She was accompanied by Pascale Laneuville and Danica Bourque of Dianova Canada — a nongovernmental organization working with the Inuit community, and a panel sponsor, along with Church and Society, IBON International and the Freedom from Fistula charity. 

The Canadian group’s contributions to the panel’s “Twenty Ways to Achieve Gender Equality and Women’s Empowerment,” Laneuville explained, are designed to curb domestic violence and sexual assault, restoring self-esteem in women and providing them with more opportunities and power over their lives.

One of the suggestions, which Sappa highlighted, is the creation of family-healing centers, where men and women could share their stories with their children, spouses and youth and elders could reassert their roles as counselors and guides.

‘A common public good’

Roma Bhattacharjea, now a senior gender adviser for the United Nations Development Program, pointed out that neglecting women and girls deprives “all society of a common public good.”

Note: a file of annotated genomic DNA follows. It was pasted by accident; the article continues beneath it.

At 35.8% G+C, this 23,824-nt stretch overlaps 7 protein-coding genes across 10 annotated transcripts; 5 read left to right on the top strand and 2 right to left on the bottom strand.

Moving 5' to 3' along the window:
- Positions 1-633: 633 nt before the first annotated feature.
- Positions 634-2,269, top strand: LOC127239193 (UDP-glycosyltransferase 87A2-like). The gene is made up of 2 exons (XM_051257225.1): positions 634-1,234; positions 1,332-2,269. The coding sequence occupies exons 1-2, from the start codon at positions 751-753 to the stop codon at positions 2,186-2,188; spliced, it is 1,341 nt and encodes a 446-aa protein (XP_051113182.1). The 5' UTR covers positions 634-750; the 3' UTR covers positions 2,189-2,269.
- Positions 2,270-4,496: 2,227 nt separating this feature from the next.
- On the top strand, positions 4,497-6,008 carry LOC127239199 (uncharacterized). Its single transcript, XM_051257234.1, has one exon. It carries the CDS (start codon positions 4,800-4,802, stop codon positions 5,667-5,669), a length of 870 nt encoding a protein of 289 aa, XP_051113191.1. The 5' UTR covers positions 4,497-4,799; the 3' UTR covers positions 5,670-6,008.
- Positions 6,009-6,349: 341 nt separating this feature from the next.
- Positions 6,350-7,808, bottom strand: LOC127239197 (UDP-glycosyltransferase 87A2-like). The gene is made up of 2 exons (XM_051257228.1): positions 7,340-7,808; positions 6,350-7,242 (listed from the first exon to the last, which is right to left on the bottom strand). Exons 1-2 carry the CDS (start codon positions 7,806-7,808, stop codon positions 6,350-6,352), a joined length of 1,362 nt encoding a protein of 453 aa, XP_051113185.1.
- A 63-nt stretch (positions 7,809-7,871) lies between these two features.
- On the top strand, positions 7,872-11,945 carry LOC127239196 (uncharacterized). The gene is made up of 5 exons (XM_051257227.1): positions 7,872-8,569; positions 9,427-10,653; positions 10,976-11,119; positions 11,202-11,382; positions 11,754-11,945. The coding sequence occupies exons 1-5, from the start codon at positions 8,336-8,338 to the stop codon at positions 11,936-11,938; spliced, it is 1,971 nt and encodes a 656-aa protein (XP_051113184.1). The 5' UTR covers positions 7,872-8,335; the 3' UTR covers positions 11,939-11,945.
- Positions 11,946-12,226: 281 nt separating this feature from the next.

As an expert on women in armed conflict situations, she knows the importance of women as “agents of change” for civilian populations impacted by war.

“What we would like to see is the integration of women’s voices, leadership, representation, participation, their experiences and their expertise integrated into the peace dialogue, into the peace process, into the agenda for peace,” she stressed.

Maria Theresa Nera-Lauron of IBON International, an organization focusing on development issues, joined the panel by Skype from Brussels and noted that the path to gender equality lies in a balanced distribution of the Earth’s resources. 

She called for a “feminist development justice” to reduce inequalities of wealth, power, resources and opportunities between countries in the north and the south, between rich and poor and between men and women.

Even in the United States, Burton said, her 8- and 11-year-old daughters receive “daily messages” from society or the media that they are not as valuable as boys.

It is important, she said, to build a world “that is focused on collaboration rather than domination.” Engaging in women’s rights also should mean engaging in discussions with boys and men about healthy masculinity.